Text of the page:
The Bible – New Testament
When the disturbance was over, Paul had the disciples summoned and, after encouraging them, he bade them farewell and set out on his journey to Macedonia.
As he traveled throughout those regions, he provided many words of encouragement for them. Then he arrived in Greece,
where he stayed for three months. But when a plot was made against him by the Jews as he was about to set sail for Syria, he decided to return by way of Macedonia.
Sopater, the son of Pyrrhus, from Beroea, accompanied him, as did Aristarchus and Secundus from Thessalonica, Gaius from Derbe, Timothy, and Tychicus and Trophimus from Asia
who went on ahead and waited for us 1 at Troas.
We sailed from Philippi after the feast of Unleavened Bread, 2 and rejoined them five days later in Troas, where we spent a week.
On the first day of the week 3 when we gathered to break bread, Paul spoke to them because he was going to leave on the next day, and he kept on speaking until midnight.
There were many lamps in the upstairs room where we were gathered,
and a young man named Eutychus who was sitting on the window sill was sinking into a deep sleep as Paul talked on and on. Once overcome by sleep, he fell down from the third story and when he was picked up, he was dead.
Paul went down, 4 threw himself upon him, and said as he embraced him, “Don’t be alarmed; there is life in him.”
Then he returned upstairs, broke the bread, and ate; after a long conversation that lasted until daybreak, he departed.
And they took the boy away alive and were immeasurably comforted.
We went ahead to the ship and set sail for Assos where we were to take Paul on board, as he had arranged, since he was going overland.
When he met us in Assos, we took him aboard and went on to Mitylene.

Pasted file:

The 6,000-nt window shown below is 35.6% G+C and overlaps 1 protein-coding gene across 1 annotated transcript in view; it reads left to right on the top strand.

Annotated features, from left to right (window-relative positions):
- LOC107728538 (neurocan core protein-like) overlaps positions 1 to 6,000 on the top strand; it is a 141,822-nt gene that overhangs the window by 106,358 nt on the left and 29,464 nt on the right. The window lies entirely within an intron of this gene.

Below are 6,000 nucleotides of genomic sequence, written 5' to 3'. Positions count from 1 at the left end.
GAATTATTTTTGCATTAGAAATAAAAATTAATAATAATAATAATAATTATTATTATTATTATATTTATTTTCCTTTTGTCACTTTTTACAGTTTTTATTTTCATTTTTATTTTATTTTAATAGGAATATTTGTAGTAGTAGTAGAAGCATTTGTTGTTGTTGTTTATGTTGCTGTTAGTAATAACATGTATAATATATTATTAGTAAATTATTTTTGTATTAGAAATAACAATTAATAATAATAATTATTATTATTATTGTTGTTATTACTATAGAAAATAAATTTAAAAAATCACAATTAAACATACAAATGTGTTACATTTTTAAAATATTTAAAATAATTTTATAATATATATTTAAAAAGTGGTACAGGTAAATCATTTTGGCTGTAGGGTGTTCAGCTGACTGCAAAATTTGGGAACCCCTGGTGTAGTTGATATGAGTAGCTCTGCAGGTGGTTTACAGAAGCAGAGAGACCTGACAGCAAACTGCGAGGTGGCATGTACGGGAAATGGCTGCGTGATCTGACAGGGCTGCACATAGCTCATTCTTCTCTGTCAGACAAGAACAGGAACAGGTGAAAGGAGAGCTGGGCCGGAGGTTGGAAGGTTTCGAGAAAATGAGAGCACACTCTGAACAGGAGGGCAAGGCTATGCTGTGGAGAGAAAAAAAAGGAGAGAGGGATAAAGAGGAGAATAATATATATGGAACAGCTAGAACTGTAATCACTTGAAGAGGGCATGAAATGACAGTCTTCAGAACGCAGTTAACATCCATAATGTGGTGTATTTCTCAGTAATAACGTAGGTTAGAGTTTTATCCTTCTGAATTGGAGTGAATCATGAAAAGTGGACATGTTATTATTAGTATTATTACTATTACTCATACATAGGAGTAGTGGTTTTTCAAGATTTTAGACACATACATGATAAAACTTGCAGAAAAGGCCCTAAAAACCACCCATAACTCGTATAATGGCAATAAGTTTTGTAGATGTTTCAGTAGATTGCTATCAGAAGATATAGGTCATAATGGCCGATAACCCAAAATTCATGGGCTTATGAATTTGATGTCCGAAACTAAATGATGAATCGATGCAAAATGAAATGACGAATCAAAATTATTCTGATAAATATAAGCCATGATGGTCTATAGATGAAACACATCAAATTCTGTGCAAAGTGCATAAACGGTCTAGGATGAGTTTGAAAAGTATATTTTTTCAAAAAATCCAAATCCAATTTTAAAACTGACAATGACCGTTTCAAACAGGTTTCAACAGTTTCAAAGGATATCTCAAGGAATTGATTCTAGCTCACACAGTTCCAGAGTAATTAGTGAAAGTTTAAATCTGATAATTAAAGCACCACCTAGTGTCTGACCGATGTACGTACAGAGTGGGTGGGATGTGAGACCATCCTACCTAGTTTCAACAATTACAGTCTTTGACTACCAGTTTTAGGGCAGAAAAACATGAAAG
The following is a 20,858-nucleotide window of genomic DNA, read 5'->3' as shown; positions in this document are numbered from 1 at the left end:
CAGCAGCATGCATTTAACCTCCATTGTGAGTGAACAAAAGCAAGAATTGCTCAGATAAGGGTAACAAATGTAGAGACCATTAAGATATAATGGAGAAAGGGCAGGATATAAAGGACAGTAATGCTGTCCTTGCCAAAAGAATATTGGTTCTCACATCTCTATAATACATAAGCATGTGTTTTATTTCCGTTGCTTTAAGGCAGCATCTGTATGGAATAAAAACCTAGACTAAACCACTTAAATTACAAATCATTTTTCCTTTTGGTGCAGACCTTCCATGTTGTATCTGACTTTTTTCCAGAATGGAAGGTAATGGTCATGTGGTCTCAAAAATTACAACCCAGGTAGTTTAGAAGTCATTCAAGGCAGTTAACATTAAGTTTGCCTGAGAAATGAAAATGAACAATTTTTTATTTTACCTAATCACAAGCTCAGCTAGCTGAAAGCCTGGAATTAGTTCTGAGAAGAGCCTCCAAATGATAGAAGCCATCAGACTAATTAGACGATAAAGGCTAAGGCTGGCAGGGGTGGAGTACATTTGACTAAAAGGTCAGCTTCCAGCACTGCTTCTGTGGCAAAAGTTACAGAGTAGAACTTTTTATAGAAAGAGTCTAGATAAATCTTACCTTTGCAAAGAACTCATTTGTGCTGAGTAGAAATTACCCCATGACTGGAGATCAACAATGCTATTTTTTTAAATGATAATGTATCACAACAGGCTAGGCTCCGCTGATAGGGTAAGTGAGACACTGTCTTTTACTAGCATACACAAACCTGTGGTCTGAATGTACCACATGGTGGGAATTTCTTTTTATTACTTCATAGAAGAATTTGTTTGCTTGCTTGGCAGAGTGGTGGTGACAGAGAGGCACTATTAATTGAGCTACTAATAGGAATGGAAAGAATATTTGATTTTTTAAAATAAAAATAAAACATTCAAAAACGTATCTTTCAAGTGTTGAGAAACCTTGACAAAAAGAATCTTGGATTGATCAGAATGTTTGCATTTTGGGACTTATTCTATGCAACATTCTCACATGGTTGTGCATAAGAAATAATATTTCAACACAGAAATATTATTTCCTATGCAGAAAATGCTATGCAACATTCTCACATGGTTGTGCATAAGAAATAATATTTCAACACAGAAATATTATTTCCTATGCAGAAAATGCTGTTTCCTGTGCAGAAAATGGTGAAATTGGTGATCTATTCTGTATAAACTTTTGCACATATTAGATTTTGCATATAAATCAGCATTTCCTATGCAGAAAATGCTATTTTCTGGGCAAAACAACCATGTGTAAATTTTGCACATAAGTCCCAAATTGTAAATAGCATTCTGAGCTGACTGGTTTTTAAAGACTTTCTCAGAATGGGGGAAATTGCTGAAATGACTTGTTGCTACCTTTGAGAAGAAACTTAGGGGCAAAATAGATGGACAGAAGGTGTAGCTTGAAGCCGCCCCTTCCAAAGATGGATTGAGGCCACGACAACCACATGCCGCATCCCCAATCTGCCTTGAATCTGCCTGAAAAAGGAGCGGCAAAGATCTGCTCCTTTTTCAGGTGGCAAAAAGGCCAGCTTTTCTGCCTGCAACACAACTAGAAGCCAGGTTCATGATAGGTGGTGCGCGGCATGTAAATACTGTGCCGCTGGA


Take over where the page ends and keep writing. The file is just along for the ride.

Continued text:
We sailed away from there on the next day and reached a point off Chios, and a day later we reached Samos, and on the following day we arrived at Miletus.
5 Paul had decided to sail past Ephesus in order not to lose time in the province of Asia, for he was hurrying to be in Jerusalem, if at all possible, for the day of Pentecost.
From Miletus he had the presbyters of the church at Ephesus summoned.
When they came to him, he addressed them, “You know how I lived among you the whole time from the day I first came to the province of Asia.
I served the Lord with all humility and with the tears and trials that came to me because of the plots of the Jews,
and I did not at all shrink from telling you what was for your benefit, or from teaching you in public or in your homes.
I earnestly bore witness for both Jews and Greeks to repentance before God and to faith in our Lord Jesus.
But now, compelled by the Spirit, I am going to Jerusalem. What will happen to me there I do not know,
except that in one city after another the holy Spirit has been warning me that imprisonment and hardships await me.
Yet I consider life of no importance to me, if only I may finish my course and the ministry that I received from the Lord Jesus, to bear witness to the gospel of God’s grace.